Unfortunately, AT&T has chosen an option many marketers chose. The company just lost its CMO (Chief Marketing Office) and has been left to make new decisions… decisions prior leadership opted against, for good reason.
Now, during prime-time advertising, AT&T is running so-called “Muted Ads”. These are advertisements that run all the time, but are a special copy that run without any spoken words, and usually have music tuned to a very low level. The goal is to catch the mind… people passively watching TV (ignoring the advertisements) are still listening. The brain, having heard the ad previously, expects to hear the words of the ad (even if the listener doesn’t remember the words). When the brain doesn’t hear the words of a TV ad (which has already been heard), it triggers a minor annoyance, causing the viewer to look up, and watch the television advertisement again.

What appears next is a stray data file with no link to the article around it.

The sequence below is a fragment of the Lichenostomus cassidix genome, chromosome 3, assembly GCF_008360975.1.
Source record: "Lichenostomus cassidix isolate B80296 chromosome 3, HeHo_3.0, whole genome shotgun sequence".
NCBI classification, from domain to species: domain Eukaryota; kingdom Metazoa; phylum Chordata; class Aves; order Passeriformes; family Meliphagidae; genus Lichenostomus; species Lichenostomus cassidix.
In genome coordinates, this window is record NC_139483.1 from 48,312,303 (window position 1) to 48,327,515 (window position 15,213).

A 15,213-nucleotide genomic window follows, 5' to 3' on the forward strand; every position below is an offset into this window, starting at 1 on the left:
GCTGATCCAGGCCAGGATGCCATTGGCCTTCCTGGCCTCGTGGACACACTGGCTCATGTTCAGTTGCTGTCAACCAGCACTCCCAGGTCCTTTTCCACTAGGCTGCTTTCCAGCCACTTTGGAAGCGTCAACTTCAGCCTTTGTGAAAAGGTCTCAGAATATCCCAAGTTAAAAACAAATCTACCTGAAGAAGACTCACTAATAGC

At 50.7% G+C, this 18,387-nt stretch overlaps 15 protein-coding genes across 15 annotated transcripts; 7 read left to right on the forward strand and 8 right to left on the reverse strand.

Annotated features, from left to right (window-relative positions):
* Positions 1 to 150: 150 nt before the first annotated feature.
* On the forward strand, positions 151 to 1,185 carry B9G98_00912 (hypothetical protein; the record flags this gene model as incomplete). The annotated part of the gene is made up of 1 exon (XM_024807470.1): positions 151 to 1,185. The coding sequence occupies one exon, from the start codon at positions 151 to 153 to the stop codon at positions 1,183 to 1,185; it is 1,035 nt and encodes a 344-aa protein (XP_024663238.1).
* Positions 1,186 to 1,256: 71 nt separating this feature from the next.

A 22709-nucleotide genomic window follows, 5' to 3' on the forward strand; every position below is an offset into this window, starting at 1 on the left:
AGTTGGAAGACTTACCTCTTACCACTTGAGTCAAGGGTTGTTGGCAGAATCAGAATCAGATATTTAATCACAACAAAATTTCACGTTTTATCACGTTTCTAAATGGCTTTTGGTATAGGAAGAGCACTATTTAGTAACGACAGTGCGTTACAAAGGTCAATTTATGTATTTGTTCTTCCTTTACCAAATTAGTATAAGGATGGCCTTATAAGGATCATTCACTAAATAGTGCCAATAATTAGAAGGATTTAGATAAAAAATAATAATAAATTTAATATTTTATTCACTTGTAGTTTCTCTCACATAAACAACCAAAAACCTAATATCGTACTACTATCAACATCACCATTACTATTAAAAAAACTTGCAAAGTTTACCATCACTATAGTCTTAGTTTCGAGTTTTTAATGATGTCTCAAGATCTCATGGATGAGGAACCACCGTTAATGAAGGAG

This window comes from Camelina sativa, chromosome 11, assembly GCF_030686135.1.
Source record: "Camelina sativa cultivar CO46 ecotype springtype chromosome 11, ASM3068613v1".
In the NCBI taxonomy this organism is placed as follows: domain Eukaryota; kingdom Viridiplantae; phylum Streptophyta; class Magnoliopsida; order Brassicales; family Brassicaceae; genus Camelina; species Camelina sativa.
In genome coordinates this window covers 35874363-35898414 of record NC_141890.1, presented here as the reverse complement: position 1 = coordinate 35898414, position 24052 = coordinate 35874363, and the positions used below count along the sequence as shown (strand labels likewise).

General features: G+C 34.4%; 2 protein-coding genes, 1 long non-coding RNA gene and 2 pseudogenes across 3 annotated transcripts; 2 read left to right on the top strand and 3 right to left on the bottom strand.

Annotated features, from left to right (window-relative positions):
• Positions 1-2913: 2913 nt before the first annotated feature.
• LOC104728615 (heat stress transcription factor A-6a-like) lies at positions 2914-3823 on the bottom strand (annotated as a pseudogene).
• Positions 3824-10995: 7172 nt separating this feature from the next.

The goal is simple: trick the brain of people watching to look up, and see an ad that the viewer has already seen. AT&T had turned down this option many times in their past. Their CMO knew that this antagonizes many viewers… the annoyance is recognized by many, and it turns them off to the company being intrusive. AT&T is the first (and we hope, the last) carrier to employ Muted Ads. TV viewers need not be annoyed by advertisers who can’t effectively market their products with a TV ad… the first time.